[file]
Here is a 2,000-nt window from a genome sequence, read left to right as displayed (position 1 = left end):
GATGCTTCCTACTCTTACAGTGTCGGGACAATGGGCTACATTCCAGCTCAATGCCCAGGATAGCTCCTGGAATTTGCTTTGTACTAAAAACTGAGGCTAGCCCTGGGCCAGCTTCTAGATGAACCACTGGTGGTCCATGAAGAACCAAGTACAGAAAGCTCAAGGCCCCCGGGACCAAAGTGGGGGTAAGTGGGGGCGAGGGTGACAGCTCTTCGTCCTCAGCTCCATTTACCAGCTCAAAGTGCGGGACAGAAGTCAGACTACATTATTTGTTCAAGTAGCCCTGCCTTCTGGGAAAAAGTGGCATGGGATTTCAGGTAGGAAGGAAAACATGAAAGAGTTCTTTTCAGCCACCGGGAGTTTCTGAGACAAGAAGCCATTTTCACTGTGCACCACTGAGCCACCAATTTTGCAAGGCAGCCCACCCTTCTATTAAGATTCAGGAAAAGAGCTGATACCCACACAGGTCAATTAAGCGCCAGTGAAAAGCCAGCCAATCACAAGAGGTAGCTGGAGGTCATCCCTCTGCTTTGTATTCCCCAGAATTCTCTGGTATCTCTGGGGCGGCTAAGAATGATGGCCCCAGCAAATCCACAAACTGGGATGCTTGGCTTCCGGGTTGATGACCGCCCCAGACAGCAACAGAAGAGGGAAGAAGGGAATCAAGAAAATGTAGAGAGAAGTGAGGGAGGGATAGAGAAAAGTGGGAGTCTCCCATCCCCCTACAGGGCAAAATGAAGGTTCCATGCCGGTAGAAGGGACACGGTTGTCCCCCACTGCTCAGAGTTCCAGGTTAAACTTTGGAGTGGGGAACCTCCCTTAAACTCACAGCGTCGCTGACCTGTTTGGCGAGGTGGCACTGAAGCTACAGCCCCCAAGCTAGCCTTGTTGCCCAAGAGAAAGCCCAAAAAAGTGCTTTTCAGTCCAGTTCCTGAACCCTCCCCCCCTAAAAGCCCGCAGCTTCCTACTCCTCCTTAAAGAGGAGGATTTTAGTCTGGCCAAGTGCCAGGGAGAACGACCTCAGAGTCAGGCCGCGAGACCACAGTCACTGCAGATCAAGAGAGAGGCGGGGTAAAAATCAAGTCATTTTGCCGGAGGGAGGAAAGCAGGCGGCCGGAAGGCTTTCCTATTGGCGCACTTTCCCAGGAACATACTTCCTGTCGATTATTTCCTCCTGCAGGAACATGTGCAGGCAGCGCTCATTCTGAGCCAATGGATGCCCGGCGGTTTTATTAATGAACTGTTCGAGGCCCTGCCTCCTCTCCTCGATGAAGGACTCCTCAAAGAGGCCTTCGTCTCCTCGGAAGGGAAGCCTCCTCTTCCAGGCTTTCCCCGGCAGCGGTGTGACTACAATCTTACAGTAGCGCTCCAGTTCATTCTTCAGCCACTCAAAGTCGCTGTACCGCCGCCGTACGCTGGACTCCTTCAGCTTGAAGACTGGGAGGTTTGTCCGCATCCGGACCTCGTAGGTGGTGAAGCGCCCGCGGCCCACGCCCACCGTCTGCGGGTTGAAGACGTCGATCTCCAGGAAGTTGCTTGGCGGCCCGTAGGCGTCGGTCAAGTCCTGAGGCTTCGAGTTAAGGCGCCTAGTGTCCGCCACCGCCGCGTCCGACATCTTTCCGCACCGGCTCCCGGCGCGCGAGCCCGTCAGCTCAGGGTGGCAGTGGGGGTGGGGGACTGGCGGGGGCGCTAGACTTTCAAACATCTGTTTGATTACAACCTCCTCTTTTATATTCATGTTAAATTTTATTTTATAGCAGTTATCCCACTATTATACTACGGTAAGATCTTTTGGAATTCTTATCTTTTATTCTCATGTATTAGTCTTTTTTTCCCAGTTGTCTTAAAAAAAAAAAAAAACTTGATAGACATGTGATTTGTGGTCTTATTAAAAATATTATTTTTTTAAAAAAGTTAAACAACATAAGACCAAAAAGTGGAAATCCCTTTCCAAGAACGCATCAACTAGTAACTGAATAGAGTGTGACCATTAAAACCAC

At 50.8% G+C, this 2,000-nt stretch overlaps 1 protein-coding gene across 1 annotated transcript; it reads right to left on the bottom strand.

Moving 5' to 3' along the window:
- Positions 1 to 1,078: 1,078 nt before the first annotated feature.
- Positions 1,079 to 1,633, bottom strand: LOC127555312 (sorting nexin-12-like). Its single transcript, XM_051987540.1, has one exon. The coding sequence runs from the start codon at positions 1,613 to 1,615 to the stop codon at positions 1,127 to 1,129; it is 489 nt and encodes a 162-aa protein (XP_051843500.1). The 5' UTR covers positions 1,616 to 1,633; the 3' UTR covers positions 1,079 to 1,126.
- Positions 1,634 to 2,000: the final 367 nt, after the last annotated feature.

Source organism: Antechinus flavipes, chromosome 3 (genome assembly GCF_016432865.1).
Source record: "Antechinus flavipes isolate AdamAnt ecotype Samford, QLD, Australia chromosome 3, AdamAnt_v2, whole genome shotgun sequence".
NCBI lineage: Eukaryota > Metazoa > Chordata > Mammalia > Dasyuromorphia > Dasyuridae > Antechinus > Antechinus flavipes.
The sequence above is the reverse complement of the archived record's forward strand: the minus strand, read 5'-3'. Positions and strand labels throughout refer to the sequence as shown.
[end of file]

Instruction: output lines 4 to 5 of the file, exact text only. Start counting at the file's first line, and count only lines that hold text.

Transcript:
Moving 5' to 3' along the window:
- Positions 1 to 1,078: 1,078 nt before the first annotated feature.